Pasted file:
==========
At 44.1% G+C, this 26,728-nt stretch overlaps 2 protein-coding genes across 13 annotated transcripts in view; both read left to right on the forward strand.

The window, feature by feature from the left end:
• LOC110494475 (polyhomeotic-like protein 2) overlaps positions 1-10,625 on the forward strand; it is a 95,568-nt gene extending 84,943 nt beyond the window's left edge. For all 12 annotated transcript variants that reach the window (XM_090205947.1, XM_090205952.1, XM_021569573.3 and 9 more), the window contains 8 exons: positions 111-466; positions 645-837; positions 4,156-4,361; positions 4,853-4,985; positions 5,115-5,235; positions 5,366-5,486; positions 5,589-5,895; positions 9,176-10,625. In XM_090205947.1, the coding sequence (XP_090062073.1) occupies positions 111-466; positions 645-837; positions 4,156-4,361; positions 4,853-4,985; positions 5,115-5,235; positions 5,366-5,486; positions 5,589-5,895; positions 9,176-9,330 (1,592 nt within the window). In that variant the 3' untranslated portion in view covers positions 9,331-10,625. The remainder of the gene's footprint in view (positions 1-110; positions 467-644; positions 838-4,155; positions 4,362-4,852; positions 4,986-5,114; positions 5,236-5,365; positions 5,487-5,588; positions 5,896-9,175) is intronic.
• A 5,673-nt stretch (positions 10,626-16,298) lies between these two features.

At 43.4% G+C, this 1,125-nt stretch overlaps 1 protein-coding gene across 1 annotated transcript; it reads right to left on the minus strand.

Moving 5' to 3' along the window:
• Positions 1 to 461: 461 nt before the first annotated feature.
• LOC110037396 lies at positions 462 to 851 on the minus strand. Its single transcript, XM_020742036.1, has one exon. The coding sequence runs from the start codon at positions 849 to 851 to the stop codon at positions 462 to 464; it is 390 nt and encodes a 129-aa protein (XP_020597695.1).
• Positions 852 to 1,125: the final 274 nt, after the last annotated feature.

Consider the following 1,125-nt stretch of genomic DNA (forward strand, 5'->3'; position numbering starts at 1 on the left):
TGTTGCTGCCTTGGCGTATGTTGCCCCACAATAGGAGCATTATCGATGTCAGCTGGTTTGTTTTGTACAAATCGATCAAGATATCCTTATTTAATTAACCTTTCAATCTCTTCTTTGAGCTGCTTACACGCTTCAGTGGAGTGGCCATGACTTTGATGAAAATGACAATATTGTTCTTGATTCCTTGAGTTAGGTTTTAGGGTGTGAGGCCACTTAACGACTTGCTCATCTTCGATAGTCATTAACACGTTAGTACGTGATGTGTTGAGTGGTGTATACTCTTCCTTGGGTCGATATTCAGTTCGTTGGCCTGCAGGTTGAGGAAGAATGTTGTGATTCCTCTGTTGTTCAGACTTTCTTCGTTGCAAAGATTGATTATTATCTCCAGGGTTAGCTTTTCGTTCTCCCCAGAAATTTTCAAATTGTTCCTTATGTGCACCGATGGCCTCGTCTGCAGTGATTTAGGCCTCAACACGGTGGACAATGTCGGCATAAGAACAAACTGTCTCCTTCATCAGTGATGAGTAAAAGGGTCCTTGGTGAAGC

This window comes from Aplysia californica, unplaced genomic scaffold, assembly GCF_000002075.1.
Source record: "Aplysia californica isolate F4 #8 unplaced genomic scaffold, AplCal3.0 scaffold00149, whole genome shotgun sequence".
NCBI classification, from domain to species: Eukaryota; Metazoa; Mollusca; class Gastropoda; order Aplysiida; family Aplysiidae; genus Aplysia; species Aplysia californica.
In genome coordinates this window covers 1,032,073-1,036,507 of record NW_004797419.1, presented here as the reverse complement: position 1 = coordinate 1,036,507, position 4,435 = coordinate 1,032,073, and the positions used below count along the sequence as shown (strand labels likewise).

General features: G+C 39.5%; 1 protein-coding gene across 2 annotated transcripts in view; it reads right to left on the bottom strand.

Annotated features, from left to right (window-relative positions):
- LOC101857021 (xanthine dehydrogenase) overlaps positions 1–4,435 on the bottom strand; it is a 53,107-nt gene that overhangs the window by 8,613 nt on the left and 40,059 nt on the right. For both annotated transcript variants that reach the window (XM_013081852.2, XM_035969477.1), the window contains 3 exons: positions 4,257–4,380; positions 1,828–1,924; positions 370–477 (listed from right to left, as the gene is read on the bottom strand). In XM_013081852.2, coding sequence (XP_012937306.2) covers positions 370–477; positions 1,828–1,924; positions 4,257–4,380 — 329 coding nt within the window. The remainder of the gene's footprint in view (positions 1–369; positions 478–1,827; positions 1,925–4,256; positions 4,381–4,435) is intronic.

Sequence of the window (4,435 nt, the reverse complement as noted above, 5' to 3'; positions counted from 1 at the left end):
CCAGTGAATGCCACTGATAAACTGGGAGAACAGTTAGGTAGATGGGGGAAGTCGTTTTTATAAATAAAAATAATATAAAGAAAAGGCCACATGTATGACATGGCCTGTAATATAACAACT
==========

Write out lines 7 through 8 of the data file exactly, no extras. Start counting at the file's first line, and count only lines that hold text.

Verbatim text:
• Positions 1 to 461: 461 nt before the first annotated feature.
• LOC110037396 lies at positions 462 to 851 on the minus strand. Its single transcript, XM_020742036.1, has one exon. The coding sequence runs from the start codon at positions 849 to 851 to the stop codon at positions 462 to 464; it is 390 nt and encodes a 129-aa protein (XP_020597695.1).